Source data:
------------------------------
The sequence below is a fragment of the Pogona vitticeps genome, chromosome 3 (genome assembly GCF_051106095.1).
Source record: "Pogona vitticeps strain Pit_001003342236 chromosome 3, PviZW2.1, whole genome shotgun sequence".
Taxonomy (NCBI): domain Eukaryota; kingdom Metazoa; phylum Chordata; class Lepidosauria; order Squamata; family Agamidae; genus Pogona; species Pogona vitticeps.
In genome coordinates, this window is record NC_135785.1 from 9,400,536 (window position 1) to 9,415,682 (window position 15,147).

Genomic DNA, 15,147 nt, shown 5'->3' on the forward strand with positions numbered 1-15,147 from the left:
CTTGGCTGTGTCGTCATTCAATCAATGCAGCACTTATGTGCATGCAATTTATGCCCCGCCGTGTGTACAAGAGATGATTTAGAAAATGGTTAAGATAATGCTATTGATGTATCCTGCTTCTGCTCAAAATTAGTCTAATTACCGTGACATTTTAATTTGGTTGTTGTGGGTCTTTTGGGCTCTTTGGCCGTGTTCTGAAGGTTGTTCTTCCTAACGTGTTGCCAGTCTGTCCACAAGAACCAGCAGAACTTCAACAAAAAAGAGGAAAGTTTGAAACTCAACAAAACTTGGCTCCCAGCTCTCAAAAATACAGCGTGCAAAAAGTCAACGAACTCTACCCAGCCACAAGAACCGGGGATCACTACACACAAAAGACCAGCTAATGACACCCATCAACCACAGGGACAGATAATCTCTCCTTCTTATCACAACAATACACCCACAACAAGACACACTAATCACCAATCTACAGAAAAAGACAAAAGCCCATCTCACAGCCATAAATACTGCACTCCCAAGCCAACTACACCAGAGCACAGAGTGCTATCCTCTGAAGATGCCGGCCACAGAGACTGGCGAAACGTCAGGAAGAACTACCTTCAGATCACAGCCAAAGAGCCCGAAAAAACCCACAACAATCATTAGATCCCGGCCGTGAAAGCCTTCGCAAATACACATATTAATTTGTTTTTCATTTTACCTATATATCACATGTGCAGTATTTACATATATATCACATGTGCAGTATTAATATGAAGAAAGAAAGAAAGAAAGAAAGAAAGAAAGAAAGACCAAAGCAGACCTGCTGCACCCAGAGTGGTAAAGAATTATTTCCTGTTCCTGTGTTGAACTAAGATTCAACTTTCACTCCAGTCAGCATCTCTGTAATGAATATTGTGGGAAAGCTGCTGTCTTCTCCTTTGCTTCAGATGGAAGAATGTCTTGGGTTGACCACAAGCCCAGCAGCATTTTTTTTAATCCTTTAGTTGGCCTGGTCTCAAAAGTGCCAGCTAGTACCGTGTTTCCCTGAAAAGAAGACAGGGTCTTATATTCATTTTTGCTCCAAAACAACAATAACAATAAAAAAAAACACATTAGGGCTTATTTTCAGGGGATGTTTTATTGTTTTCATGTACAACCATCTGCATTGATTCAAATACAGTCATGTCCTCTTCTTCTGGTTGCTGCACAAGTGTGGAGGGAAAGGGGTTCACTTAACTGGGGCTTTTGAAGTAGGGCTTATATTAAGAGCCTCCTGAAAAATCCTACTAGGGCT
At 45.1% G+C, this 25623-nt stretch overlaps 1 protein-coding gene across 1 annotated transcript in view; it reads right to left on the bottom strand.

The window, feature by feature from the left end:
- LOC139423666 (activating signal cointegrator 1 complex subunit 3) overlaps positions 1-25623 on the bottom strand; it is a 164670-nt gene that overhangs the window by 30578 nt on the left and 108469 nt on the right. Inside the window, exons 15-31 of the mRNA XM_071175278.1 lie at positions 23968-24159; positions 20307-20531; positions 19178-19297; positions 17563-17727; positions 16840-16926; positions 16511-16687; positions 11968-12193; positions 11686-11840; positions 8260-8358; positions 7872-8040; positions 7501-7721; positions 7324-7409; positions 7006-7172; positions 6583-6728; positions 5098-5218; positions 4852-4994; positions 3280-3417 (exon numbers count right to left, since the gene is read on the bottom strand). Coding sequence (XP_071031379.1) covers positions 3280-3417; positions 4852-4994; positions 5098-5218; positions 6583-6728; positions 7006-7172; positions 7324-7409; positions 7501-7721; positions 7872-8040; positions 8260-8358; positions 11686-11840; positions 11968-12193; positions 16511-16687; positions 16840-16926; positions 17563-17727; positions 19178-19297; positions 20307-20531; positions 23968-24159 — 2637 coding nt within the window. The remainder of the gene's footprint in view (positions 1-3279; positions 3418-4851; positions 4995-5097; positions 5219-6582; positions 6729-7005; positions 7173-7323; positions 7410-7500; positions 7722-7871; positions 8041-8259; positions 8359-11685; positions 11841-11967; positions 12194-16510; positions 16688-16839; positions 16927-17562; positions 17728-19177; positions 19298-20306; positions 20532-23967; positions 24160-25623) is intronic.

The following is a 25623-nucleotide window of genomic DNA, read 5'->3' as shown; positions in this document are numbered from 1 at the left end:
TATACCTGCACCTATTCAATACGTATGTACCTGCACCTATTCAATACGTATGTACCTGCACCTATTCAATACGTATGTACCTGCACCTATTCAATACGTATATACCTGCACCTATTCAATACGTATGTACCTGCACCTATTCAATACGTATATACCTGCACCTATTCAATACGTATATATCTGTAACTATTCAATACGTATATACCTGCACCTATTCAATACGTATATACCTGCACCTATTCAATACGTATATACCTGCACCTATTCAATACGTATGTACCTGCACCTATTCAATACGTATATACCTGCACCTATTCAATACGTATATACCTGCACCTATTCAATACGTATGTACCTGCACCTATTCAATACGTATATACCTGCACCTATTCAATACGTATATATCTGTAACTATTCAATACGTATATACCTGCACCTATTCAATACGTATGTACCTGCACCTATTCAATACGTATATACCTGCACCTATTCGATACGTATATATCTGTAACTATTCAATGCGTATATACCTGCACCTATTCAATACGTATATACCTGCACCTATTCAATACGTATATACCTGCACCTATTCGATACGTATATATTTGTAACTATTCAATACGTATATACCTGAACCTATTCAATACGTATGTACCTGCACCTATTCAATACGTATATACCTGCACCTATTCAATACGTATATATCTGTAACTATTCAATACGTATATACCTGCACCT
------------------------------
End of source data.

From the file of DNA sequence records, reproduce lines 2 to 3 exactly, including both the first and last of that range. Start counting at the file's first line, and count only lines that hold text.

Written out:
Source record: "Pogona vitticeps strain Pit_001003342236 chromosome 3, PviZW2.1, whole genome shotgun sequence".
Taxonomy (NCBI): domain Eukaryota; kingdom Metazoa; phylum Chordata; class Lepidosauria; order Squamata; family Agamidae; genus Pogona; species Pogona vitticeps.